The basic facts are undisputed.   On September 8, 2006, Gateswood Sports, Inc. (“Gateswood”), a federal firearms licensee, was burglarized and suffered a loss of six firearms and a small amount of cash.   Officers determined that a minor was a suspect in the burglary.   During an interview with the officers, the minor admitted that he committed the burglary at Gateswood and that Taber was with him during the burglary.   According to the minor, Taber pushed out a window-mounted air conditioner and the minor, with Taber's assistance, entered Gateswood through the window.   The minor placed six firearms and cash into a backpack and exited Gateswood through the same window.   As the minor and Taber were leaving Gateswood, they observed police in the area, so they hid the backpack in nearby bushes.   The minor and Taber later retrieved the backpack and drove to the house of Robert Shaffer, who was a friend of the minor.   The serial numbers were obliterated from the firearms at Shaffer's house.   The minor and Taber each kept one of the firearms and the remaining firearms were left at Shaffer's house.   Thereafter, the minor and Shaffer traded one of the firearms to a third party in exchange for marijuana.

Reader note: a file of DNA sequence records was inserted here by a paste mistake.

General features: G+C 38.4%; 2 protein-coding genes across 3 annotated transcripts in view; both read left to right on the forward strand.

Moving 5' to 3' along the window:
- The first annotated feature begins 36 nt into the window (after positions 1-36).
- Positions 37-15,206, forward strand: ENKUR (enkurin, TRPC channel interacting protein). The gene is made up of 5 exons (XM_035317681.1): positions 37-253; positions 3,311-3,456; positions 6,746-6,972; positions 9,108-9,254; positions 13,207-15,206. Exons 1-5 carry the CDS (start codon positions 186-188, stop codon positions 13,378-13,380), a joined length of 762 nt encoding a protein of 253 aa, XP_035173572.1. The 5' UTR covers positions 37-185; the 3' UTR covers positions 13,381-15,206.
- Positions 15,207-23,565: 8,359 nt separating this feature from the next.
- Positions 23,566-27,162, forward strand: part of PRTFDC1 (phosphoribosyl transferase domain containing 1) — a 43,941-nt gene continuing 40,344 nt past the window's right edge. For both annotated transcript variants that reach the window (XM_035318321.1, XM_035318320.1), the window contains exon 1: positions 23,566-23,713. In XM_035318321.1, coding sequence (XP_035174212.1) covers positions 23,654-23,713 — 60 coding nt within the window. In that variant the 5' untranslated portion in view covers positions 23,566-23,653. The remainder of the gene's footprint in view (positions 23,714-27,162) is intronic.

The officers later arrested and interviewed Taber.   According to Taber, the minor had told Taber that he knew of a place where they could steal firearms and of individuals who would buy the firearms from them.   Taber drove himself and the minor to Gateswood.   The minor surveyed the area and then informed Taber that they could accomplish the theft at that time.   Taber next observed the minor entering Gateswood through a window “once the air conditioner unit was pushed through.”   Taber confirmed that he and the minor drove the firearms to Shaffer's house, but he denied that he obliterated the serial numbers.